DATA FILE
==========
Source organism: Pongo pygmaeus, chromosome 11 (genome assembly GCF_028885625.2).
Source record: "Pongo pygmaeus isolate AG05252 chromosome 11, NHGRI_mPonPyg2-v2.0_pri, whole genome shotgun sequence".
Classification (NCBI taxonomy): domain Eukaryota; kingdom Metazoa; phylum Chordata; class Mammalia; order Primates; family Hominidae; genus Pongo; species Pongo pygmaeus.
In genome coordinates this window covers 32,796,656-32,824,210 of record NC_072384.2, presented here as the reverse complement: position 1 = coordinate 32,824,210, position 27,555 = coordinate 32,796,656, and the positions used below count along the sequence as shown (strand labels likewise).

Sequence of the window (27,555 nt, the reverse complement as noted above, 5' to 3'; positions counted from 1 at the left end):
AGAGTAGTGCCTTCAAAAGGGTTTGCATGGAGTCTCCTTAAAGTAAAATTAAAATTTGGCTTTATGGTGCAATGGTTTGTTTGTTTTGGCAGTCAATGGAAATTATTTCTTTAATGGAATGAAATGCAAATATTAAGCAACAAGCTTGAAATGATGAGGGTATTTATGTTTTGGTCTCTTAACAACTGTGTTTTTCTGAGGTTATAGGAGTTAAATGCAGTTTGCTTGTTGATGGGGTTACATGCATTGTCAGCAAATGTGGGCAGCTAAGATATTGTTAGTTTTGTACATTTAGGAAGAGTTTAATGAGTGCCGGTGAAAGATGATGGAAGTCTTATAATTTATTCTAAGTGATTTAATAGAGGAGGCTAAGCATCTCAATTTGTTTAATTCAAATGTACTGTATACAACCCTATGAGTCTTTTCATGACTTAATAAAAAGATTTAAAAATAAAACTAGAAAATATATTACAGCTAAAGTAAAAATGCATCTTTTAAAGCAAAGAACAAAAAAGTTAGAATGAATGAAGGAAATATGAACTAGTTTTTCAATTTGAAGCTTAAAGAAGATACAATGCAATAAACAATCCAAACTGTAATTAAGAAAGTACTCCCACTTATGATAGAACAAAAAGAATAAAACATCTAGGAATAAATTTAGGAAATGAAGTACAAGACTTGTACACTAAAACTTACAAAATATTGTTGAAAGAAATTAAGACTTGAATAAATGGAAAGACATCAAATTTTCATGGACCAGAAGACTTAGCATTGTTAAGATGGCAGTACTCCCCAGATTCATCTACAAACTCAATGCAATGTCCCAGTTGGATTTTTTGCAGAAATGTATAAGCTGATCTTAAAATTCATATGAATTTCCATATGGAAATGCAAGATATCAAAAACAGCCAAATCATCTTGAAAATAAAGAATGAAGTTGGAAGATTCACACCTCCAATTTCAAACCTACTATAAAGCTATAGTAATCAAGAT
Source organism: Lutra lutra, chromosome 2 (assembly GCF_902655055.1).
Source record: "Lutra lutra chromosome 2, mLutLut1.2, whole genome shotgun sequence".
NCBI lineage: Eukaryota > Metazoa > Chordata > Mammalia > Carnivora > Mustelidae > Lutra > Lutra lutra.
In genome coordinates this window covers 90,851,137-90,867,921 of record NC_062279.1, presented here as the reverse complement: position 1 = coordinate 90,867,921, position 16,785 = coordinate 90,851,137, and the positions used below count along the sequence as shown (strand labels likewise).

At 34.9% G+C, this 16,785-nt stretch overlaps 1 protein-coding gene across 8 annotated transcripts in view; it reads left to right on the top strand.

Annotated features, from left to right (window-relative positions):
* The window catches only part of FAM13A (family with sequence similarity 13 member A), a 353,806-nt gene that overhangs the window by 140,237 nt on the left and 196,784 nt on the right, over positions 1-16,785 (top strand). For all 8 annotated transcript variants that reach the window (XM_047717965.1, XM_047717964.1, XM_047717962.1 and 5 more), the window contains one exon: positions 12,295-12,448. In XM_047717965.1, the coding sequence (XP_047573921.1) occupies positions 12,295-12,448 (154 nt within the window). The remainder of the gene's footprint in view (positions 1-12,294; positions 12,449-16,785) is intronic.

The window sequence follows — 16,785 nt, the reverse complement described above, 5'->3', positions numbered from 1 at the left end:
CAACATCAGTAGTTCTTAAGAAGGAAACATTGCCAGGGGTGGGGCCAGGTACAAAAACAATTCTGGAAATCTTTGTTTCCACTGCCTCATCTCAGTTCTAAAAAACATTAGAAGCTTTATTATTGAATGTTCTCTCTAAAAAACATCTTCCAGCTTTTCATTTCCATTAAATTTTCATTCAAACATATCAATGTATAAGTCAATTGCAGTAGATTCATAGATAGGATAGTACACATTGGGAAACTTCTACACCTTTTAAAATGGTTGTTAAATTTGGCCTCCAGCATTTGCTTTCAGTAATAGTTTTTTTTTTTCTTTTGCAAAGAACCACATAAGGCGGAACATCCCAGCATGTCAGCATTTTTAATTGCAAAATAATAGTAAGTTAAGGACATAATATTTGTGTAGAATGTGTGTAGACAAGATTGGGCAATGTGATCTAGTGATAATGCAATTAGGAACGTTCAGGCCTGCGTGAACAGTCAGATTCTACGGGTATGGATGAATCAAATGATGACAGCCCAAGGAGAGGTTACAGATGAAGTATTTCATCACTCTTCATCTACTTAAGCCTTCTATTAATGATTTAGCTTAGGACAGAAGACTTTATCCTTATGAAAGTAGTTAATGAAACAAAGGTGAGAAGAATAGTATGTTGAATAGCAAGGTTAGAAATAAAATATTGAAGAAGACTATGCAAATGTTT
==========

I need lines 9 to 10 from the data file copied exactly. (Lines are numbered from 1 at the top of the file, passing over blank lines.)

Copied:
NCBI lineage: Eukaryota > Metazoa > Chordata > Mammalia > Carnivora > Mustelidae > Lutra > Lutra lutra.
In genome coordinates this window covers 90,851,137-90,867,921 of record NC_062279.1, presented here as the reverse complement: position 1 = coordinate 90,867,921, position 16,785 = coordinate 90,851,137, and the positions used below count along the sequence as shown (strand labels likewise).